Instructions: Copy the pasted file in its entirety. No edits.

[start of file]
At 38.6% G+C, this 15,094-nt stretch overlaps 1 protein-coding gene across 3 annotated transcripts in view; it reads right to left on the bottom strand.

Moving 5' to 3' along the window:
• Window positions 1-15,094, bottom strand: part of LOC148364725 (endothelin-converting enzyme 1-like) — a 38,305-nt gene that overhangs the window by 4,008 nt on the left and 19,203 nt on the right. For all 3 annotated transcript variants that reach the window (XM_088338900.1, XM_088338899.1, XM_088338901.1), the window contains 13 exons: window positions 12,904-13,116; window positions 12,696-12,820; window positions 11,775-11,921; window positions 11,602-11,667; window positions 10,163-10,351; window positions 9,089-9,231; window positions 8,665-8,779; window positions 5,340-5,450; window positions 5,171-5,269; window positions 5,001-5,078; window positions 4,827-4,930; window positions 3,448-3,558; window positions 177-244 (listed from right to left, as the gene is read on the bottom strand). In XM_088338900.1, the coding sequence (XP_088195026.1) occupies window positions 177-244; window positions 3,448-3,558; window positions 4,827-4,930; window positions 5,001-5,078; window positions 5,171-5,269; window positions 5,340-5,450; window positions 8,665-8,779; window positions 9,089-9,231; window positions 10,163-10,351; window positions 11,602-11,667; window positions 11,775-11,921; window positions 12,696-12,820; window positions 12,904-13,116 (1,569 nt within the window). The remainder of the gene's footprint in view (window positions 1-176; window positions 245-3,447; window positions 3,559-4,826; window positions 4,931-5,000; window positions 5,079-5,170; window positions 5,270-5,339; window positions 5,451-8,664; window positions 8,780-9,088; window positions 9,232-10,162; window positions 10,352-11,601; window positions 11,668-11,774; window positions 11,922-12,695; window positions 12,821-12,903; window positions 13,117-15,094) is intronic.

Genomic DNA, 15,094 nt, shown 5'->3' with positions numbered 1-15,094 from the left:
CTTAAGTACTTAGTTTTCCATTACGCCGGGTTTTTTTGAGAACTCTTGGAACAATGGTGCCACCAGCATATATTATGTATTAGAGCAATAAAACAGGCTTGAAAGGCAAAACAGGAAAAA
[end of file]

At 38.6% G+C, this 15,094-nt stretch overlaps 1 protein-coding gene across 3 annotated transcripts in view; it reads right to left on the bottom strand.

Moving 5' to 3' along the window:
• Window positions 1-15,094, bottom strand: part of LOC148364725 (endothelin-converting enzyme 1-like) — a 38,305-nt gene that overhangs the window by 4,008 nt on the left and 19,203 nt on the right. For all 3 annotated transcript variants that reach the window (XM_088338900.1, XM_088338899.1, XM_088338901.1), the window contains 13 exons: window positions 12,904-13,116; window positions 12,696-12,820; window positions 11,775-11,921; window positions 11,602-11,667; window positions 10,163-10,351; window positions 9,089-9,231; window positions 8,665-8,779; window positions 5,340-5,450; window positions 5,171-5,269; window positions 5,001-5,078; window positions 4,827-4,930; window positions 3,448-3,558; window positions 177-244 (listed from right to left, as the gene is read on the bottom strand). In XM_088338900.1, the coding sequence (XP_088195026.1) occupies window positions 177-244; window positions 3,448-3,558; window positions 4,827-4,930; window positions 5,001-5,078; window positions 5,171-5,269; window positions 5,340-5,450; window positions 8,665-8,779; window positions 9,089-9,231; window positions 10,163-10,351; window positions 11,602-11,667; window positions 11,775-11,921; window positions 12,696-12,820; window positions 12,904-13,116 (1,569 nt within the window). The remainder of the gene's footprint in view (window positions 1-176; window positions 245-3,447; window positions 3,559-4,826; window positions 4,931-5,000; window positions 5,079-5,170; window positions 5,270-5,339; window positions 5,451-8,664; window positions 8,780-9,088; window positions 9,232-10,162; window positions 10,352-11,601; window positions 11,668-11,774; window positions 11,922-12,695; window positions 12,821-12,903; window positions 13,117-15,094) is intronic.

Genomic DNA, 15,094 nt, shown 5'->3' with positions numbered 1-15,094 from the left:
CTTAAGTACTTAGTTTTCCATTACGCCGGGTTTTTTTGAGAACTCTTGGAACAATGGTGCCACCAGCATATATTATGTATTAGAGCAATAAAACAGGCTTGAAAGGCAAAACAGGAAAAA